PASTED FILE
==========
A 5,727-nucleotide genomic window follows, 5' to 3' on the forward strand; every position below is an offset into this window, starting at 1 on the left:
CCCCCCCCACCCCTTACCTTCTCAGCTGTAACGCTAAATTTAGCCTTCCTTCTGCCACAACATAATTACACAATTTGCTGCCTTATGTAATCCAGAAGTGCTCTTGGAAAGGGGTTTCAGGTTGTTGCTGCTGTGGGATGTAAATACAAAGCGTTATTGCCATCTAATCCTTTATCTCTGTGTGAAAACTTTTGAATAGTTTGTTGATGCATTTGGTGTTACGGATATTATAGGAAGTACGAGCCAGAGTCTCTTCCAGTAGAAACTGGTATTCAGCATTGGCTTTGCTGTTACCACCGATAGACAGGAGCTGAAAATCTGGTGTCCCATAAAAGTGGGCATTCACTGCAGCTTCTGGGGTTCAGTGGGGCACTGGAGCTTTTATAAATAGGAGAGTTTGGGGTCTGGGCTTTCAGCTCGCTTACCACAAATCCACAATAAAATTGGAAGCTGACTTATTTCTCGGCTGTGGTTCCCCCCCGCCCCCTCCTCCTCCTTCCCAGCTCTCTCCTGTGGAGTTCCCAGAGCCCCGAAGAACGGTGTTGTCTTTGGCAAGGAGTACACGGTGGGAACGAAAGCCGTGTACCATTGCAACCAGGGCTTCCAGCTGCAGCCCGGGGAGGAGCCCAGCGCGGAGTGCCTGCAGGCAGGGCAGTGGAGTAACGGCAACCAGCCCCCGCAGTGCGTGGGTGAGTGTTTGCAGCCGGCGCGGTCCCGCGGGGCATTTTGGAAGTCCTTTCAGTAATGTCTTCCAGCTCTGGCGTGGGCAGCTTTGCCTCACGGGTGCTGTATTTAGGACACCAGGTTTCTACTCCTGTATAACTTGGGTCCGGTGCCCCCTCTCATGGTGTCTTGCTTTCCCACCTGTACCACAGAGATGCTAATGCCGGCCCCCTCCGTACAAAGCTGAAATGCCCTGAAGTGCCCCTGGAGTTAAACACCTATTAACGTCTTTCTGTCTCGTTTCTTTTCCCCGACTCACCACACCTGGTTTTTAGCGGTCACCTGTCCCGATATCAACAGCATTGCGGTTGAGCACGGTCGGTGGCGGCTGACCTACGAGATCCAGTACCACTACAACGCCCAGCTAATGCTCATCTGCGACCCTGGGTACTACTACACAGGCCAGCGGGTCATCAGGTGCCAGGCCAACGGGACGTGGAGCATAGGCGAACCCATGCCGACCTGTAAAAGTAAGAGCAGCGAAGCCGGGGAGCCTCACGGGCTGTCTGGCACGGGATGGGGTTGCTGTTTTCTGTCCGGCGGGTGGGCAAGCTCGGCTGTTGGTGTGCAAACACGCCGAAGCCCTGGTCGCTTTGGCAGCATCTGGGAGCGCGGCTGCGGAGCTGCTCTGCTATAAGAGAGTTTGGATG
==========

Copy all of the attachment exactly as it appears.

A 5,727-nucleotide genomic window follows, 5' to 3' on the forward strand; every position below is an offset into this window, starting at 1 on the left:
CCCCCCCCACCCCTTACCTTCTCAGCTGTAACGCTAAATTTAGCCTTCCTTCTGCCACAACATAATTACACAATTTGCTGCCTTATGTAATCCAGAAGTGCTCTTGGAAAGGGGTTTCAGGTTGTTGCTGCTGTGGGATGTAAATACAAAGCGTTATTGCCATCTAATCCTTTATCTCTGTGTGAAAACTTTTGAATAGTTTGTTGATGCATTTGGTGTTACGGATATTATAGGAAGTACGAGCCAGAGTCTCTTCCAGTAGAAACTGGTATTCAGCATTGGCTTTGCTGTTACCACCGATAGACAGGAGCTGAAAATCTGGTGTCCCATAAAAGTGGGCATTCACTGCAGCTTCTGGGGTTCAGTGGGGCACTGGAGCTTTTATAAATAGGAGAGTTTGGGGTCTGGGCTTTCAGCTCGCTTACCACAAATCCACAATAAAATTGGAAGCTGACTTATTTCTCGGCTGTGGTTCCCCCCCGCCCCCTCCTCCTCCTTCCCAGCTCTCTCCTGTGGAGTTCCCAGAGCCCCGAAGAACGGTGTTGTCTTTGGCAAGGAGTACACGGTGGGAACGAAAGCCGTGTACCATTGCAACCAGGGCTTCCAGCTGCAGCCCGGGGAGGAGCCCAGCGCGGAGTGCCTGCAGGCAGGGCAGTGGAGTAACGGCAACCAGCCCCCGCAGTGCGTGGGTGAGTGTTTGCAGCCGGCGCGGTCCCGCGGGGCATTTTGGAAGTCCTTTCAGTAATGTCTTCCAGCTCTGGCGTGGGCAGCTTTGCCTCACGGGTGCTGTATTTAGGACACCAGGTTTCTACTCCTGTATAACTTGGGTCCGGTGCCCCCTCTCATGGTGTCTTGCTTTCCCACCTGTACCACAGAGATGCTAATGCCGGCCCCCTCCGTACAAAGCTGAAATGCCCTGAAGTGCCCCTGGAGTTAAACACCTATTAACGTCTTTCTGTCTCGTTTCTTTTCCCCGACTCACCACACCTGGTTTTTAGCGGTCACCTGTCCCGATATCAACAGCATTGCGGTTGAGCACGGTCGGTGGCGGCTGACCTACGAGATCCAGTACCACTACAACGCCCAGCTAATGCTCATCTGCGACCCTGGGTACTACTACACAGGCCAGCGGGTCATCAGGTGCCAGGCCAACGGGACGTGGAGCATAGGCGAACCCATGCCGACCTGTAAAAGTAAGAGCAGCGAAGCCGGGGAGCCTCACGGGCTGTCTGGCACGGGATGGGGTTGCTGTTTTCTGTCCGGCGGGTGGGCAAGCTCGGCTGTTGGTGTGCAAACACGCCGAAGCCCTGGTCGCTTTGGCAGCATCTGGGAGCGCGGCTGCGGAGCTGCTCTGCTATAAGAGAGTTTGGATG